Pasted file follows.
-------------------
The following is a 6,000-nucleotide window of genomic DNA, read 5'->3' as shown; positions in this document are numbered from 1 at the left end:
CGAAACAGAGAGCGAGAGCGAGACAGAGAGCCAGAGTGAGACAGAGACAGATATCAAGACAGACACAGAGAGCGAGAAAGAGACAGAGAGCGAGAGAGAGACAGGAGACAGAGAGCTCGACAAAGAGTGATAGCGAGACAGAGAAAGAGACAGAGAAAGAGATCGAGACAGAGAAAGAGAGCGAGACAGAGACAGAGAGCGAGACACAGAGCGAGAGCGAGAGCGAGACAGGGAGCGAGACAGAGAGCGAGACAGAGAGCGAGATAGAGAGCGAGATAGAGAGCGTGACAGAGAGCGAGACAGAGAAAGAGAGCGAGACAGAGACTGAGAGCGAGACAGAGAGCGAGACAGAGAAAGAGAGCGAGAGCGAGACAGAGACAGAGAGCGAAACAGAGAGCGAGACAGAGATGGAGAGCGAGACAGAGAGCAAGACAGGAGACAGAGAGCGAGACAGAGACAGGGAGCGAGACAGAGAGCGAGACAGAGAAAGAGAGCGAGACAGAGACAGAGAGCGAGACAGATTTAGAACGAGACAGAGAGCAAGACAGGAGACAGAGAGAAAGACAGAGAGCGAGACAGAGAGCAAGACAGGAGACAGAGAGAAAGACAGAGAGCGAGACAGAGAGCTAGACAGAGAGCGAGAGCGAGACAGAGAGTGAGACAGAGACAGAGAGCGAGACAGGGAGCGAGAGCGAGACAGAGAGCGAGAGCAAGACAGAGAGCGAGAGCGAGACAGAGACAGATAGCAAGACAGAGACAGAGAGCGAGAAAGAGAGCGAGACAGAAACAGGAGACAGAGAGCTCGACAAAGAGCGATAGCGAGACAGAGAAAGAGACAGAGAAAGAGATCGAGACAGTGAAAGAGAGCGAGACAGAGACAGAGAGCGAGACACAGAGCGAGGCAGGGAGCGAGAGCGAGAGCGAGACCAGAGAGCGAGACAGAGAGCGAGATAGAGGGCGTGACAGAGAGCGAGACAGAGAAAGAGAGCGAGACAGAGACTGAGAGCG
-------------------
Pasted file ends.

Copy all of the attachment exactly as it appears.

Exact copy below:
The following is a 6,000-nucleotide window of genomic DNA, read 5'->3' as shown; positions in this document are numbered from 1 at the left end:
CGAAACAGAGAGCGAGAGCGAGACAGAGAGCCAGAGTGAGACAGAGACAGATATCAAGACAGACACAGAGAGCGAGAAAGAGACAGAGAGCGAGAGAGAGACAGGAGACAGAGAGCTCGACAAAGAGTGATAGCGAGACAGAGAAAGAGACAGAGAAAGAGATCGAGACAGAGAAAGAGAGCGAGACAGAGACAGAGAGCGAGACACAGAGCGAGAGCGAGAGCGAGACAGGGAGCGAGACAGAGAGCGAGACAGAGAGCGAGATAGAGAGCGAGATAGAGAGCGTGACAGAGAGCGAGACAGAGAAAGAGAGCGAGACAGAGACTGAGAGCGAGACAGAGAGCGAGACAGAGAAAGAGAGCGAGAGCGAGACAGAGACAGAGAGCGAAACAGAGAGCGAGACAGAGATGGAGAGCGAGACAGAGAGCAAGACAGGAGACAGAGAGCGAGACAGAGACAGGGAGCGAGACAGAGAGCGAGACAGAGAAAGAGAGCGAGACAGAGACAGAGAGCGAGACAGATTTAGAACGAGACAGAGAGCAAGACAGGAGACAGAGAGAAAGACAGAGAGCGAGACAGAGAGCAAGACAGGAGACAGAGAGAAAGACAGAGAGCGAGACAGAGAGCTAGACAGAGAGCGAGAGCGAGACAGAGAGTGAGACAGAGACAGAGAGCGAGACAGGGAGCGAGAGCGAGACAGAGAGCGAGAGCAAGACAGAGAGCGAGAGCGAGACAGAGACAGATAGCAAGACAGAGACAGAGAGCGAGAAAGAGAGCGAGACAGAAACAGGAGACAGAGAGCTCGACAAAGAGCGATAGCGAGACAGAGAAAGAGACAGAGAAAGAGATCGAGACAGTGAAAGAGAGCGAGACAGAGACAGAGAGCGAGACACAGAGCGAGGCAGGGAGCGAGAGCGAGAGCGAGACCAGAGAGCGAGACAGAGAGCGAGATAGAGGGCGTGACAGAGAGCGAGACAGAGAAAGAGAGCGAGACAGAGACTGAGAGCG